There once was a time when men looked to Hugh Hefner and Ian Fleming for moral guidance, when waitresses wore bunny ears at the Playboy Club and “girls” (not “women”) had only to look at James Bond to know that a perfectly soul-satisfying one-night stand was in their future. Nostalgia for the mid-’60s is still rife, as is clear to anyone conscious of Mad Men. Call them the LBJ years, or when Dino walked the earth.
Now you’ve got another opportunity to travel back to this Simpler Time: it’s called Boeing Boeing, and it’s playing at the Jaeb Theatre of Tampa’s Straz Center for another month. The story it tells is about ’60s rake Bernard, a horny young Frenchman who has three air hostess fiancées: Gloria the American (TWA), Gabriella the Italian (Alitalia) and Gretchen the German (Lufthansa). None of the women knows about the others, and in fact Bernard has no intention of marrying any of them: fiancées, he explains, are a lot friskier than wives.
Helping him juggle all these liaisons is his maidservant and cook Berthe, who is necessarily an expert on three cuisines, even though she finds Bernard’s life distasteful. And helping him keep all three women in the dark is his old friend, the hyper-nerd Robert, whose assistance proves invaluable when all three fiancées converge — as the Law Of Sex Farce demands they do — on overwhelmed Bernard’s Paris flat. Can Bernard and his allies keep the three stewardesses from meeting one another? Or will Bernard’s subterfuges be revealed in one deafening female explosion?
The original version of this French comedy came to Broadway in 1965, and as you might guess, the play still has all the defects of its era. Women here are sex objects first and foremost, and not even the imperious Gretchen would know what to do with an intellect. At least Mad Men occasionally shows us the cost of all that rampant ’60s male chauvinism; but Boeing Boeing treats its women as contented bimbos never conscious that their search for an M.R.S. degree may still leave them short-changed. Even so, there are some genuinely funny moments à la Feydeau: with seven doorways, four women (including Berthe), two men, and one big secret, there are a few genuinely hilarious peaks of anxious action.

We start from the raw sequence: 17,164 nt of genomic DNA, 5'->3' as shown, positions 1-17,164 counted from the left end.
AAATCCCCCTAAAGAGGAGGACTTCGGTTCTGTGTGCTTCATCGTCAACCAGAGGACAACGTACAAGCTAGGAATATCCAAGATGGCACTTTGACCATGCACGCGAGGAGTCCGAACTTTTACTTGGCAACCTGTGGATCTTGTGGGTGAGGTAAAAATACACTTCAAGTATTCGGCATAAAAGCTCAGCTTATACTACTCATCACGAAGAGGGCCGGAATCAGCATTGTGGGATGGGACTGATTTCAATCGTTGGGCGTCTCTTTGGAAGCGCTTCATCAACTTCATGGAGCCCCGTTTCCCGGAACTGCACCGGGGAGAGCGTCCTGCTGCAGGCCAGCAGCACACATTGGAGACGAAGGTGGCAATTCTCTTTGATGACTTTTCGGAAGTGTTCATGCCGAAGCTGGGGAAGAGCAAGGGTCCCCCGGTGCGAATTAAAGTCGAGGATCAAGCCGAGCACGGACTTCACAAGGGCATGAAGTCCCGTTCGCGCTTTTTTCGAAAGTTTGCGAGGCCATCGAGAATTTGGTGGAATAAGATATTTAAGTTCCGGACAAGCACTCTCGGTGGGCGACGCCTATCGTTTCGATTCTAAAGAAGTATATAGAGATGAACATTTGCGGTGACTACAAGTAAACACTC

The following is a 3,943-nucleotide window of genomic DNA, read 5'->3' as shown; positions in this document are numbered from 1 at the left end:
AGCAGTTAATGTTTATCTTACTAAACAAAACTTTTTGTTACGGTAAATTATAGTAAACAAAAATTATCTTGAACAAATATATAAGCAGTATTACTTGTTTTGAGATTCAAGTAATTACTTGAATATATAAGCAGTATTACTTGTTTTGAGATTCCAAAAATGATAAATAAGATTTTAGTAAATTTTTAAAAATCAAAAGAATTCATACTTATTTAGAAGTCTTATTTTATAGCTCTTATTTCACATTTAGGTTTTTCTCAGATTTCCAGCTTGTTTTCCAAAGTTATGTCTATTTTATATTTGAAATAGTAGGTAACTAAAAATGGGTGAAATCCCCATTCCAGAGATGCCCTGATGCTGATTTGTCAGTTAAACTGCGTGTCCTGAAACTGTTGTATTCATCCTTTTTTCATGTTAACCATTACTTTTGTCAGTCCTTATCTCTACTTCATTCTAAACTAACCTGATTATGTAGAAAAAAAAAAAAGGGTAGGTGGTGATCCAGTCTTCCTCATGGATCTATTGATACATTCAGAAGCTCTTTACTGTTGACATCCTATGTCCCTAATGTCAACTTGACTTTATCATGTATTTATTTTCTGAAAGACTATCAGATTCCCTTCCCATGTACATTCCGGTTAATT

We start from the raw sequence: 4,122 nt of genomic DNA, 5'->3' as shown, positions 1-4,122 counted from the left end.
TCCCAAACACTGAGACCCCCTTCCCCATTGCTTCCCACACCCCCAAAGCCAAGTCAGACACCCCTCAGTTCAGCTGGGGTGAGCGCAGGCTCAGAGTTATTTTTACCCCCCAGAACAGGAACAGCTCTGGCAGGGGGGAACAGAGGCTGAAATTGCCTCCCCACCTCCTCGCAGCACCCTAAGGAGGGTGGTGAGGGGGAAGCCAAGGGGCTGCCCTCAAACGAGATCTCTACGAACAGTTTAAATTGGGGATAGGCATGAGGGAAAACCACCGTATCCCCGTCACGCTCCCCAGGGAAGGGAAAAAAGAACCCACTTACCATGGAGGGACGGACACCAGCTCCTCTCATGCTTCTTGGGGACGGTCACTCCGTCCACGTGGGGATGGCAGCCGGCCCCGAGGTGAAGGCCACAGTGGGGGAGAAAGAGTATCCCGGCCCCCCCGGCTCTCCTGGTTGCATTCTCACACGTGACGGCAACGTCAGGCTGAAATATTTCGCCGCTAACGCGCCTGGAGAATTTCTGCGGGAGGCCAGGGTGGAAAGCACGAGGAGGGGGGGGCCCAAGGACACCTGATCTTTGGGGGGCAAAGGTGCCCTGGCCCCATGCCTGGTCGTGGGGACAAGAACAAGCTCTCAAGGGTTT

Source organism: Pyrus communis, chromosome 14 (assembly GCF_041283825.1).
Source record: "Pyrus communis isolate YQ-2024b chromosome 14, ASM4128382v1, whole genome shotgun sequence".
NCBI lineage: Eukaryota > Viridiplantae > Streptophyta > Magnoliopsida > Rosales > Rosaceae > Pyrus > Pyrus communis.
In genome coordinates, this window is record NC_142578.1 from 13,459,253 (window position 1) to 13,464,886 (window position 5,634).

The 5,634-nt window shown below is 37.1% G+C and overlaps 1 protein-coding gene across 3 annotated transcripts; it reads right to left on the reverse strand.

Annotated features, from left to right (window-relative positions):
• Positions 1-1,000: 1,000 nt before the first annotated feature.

Unfortunately, as directed by Greg Leaming, every character here, with perhaps the exception of Bernard (the likable Jonthan Van Dyke), is played as pure cardboard cutout. So Gloria (Amy Garton) is all American energy, Gabriella (Nicole Abisinio) is all Italian sensuality, and Gretchen (Amy E. Gray) is a barking, demanding Teutonic tyrant. Even Eduardo Sicangco’s costumes for the three air hostesses are, respectively, blue, green and yellow, as if only such color-coding could keep them separate in our little minds.
There are two truly problematic performances: Justin Lore plays Robert as a bizarrely coiffed silly-voiced oddball out of American Pie, and the usually delightful Dana Kovar plays Berthe as so unremittingly sour, you want to beg her to smile. Judy Gallen’s set of an upscale Paris apartment is sharply attractive, though, and it’s truly fun to watch characters run in and out of those doorways with perfect timing. If the comedy weren’t so palpably sexist, this could be one funny farce.
But it is, so it isn’t. Boeing Boeing, occurring nearer in time to us than classic French farce, is mostly embarrassing as it reminds us that only a few decades ago, women with potential as great as any man’s were trained to see themselves only as sex-providers and breeders. This is painful to witness, as are the male characters who should know better. We may not have advanced far enough beyond these depictions, but we’re sufficiently ahead to find Bernard less than amusing. Lies are lies and a harem is a harem. Boeing Boeing is regrettable.